Beer, waffles, french fries, architecture, multiculturalism, and countless other reasons to visit Belgium are why millions of tourists visit the country every year. But can most non-Europeans point to this small European country on a map?
We’ll take a look at a political map of Belgium in this post to see which countries are its neighbors, where its major cities are, and even see some of the water features in the country. We’ll also learn more about the country’s history, geography, culture, and population.
Where is Belgium?
Belgium is one of the smaller countries in Western Europe, located between the Netherlands, Germany, Luxembourg, and France. It also has a coastline on the North Sea opposite the island of Great Britain. Despite its relatively small size, Belgium’s location gives it an important economic role in Europe.
In the above map, the colors of the flag of Belgium show the country’s location in Northwestern Europe. It shares borders with four different countries and the sea. Its longest international border is shared with France, and its shortest foreign border separates the country from Luxembourg.
Let’s take a closer look at the country in this political map of Belgium:
On this map, Brussels, the capital of Belgium, can be seen near the center of the country. Also depicted are major rivers, cities, and detailed national borders.
Regions of Belgium
There are three main regions of Belgium: Flanders, Wallonia, and the Brussels Capital Region, all three of which can be seen on the map below.
While Brussels enjoys special status as the country’s capital and is neither a province nor divided into provinces, Flanders and Wallonia are each divided into several provinces, which are further divided into many municipalities. Wallonia is the largest region in Belgium, covering about 55% of the country’s territory, and Flanders is the most populous.
As detailed in the map above, the regions of Flanders and Wallonia are each divided into five provinces. Most of these take their names from duchies or counties in similar locations. There are 43 arrondissements in Belgium.
The capital city of Belgium is not only a major city in the country, but also on the continent. Brussels is the administrative center of the European Union, hosting several important EU institutions. It’s even referred to as the “capital of Europe.”
In addition to its importance within the EU, Brussels is best known for its cuisine, architectural landmarks, and its multicultural identity. Waffles, chocolate, and beer are some of the gastronomical offerings most associated with the city, and it is home to many high-quality restaurants.
Perhaps the most striking example of architectural beauty in Brussels is at the city’s Grand Place, which has been a UNESCO Word Heritage Site since 1998. This plaza boasts an incredible Town Hall building and its famous guild houses.
While it isn’t the nation’s capital, Antwerp is Belgium’s largest city by area and has the largest city-center population. The city is linked to the North Sea by the River Scheldt and has the second-largest port in Europe. It’s also the largest center for diamond trade in the world. Antwerp brings in the largest portion of Belgium’s GDP.
Antwerp also has a reputation as an artistic city; its famous painting school, School of Antwerp, produced several notable artists in the 17th century. Music is another important element of Antwerp’s cultural scene. There are multiple music festivals that take place in the city, and it is the home of the Antwerp Jazz Club.
The Grote Markt, “Great Market Square” in English, is at the center of Antwerp’s old town. It’s an extravagant town square consisting of a city hall, guildhalls, the Brabo Fountain, and many cafés and restaurants. A Christmas Market takes place here during the winter, and the square is nearby of the Scheldt River.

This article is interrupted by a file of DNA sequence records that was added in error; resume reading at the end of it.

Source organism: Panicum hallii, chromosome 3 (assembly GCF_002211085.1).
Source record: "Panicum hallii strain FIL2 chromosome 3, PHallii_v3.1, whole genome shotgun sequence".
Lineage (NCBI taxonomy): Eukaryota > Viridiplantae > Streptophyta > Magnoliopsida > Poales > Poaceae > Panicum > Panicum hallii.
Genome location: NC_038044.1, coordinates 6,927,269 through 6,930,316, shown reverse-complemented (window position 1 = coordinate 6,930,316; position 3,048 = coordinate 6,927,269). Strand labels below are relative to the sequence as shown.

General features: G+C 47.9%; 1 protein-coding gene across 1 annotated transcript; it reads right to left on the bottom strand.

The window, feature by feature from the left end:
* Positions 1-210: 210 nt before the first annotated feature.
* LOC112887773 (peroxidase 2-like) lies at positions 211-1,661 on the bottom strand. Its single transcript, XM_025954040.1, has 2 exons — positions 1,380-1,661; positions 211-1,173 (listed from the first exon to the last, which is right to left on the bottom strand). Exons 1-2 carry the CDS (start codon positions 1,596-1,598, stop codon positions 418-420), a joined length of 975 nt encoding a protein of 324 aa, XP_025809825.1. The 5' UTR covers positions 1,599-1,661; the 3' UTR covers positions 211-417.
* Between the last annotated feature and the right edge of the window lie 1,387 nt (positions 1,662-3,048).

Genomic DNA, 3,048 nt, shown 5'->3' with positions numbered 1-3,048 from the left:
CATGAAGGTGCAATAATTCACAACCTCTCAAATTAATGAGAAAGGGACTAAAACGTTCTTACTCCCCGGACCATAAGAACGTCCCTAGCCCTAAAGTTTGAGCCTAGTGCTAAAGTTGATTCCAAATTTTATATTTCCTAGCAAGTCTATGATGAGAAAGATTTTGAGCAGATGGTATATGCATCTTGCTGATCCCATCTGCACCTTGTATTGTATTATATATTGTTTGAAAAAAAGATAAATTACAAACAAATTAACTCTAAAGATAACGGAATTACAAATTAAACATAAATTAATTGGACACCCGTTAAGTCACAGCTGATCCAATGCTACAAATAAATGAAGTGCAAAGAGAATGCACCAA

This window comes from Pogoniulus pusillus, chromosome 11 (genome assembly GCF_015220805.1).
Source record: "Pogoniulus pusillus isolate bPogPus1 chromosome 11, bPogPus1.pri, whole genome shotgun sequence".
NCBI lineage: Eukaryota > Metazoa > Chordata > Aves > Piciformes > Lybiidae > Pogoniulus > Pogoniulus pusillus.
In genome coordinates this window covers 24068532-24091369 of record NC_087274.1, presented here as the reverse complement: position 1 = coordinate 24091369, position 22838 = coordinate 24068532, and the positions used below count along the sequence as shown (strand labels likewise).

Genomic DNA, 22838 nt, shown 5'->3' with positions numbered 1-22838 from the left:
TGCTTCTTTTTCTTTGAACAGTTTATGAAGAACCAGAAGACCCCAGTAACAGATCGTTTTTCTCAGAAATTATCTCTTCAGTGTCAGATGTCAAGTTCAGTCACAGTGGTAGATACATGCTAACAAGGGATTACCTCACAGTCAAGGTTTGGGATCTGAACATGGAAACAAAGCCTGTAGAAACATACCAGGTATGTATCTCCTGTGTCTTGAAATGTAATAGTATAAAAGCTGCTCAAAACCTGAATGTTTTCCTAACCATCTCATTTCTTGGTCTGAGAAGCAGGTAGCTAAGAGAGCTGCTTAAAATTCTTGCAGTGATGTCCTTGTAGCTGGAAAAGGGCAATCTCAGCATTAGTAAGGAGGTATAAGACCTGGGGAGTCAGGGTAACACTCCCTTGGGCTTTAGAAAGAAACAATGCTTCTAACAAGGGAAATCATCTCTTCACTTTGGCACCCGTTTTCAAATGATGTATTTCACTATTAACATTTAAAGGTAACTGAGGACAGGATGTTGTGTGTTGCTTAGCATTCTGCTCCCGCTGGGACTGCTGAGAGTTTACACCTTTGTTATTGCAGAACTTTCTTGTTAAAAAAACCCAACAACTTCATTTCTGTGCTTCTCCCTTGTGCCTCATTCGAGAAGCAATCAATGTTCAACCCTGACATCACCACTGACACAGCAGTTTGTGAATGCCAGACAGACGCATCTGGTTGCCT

Ghent is the capital and largest city in the East Flanders province of Belgium and the third-largest in the country. Large public squares and marketplaces give the city a medieval charm, and more than a million people attend the annual Ghent Festival to enjoy music and theater in the city.
Economically, Ghent is supported by horticulture, oil refining, financial services, and manufacturing. The city is also connected to the Port of Ghent, Belgium’s third-largest port, which handles more than 47,000 million tonnes of cargo each year.
Tourism also plays a large role in the city’s economy. There are walking tours, canal tours, and bicycle tours that take tourists around the city to see impressive architecture at sites like the guild houses, Gravensteen castle, and Saint Bavo’s Cathedral.
Liège is the third-largest city in Belgium, the capital of the Liège Province, and located near the borders of the Netherlands and Germany in eastern Belgium. The city has economic importance as the commercial center of the industrial scene in Meuse Valley with its foundries, refineries, mines, and factories. It’s also one of the most important river ports in Western Europe.
The majority of the population in Liège is French-speaking; Dutch and German are spoken by minority groups. Some of the most-represented immigrant groups in the city are Algerian, Moroccan, Turkish, and Vietnamese.
Another interesting feature of the city of Liège is the Montagne de Bueren, a 374-step staircase built in 1881. It was constructed to honor 600 soldiers who had died in battle during the 15th century in an attack by the Duke of Burgundy, Charles the Bold.
The fifth-most populous city in Belgium, Charleroi is located in the province of Hainaut in Wallonia. The area around Charleroi is notable for the industrial activities that historically took place there. Coal mining and steel production were especially big industries in this region, which gave it the name Pays Noir, meaning “Black Country.” Most of the factories have since shutdown.
There are several interesting landmarks in Charleroi, such as the City Hall, whose belfry made it on to the UNESCO World Heritage List in 1999. A number of museums can also be found in the city.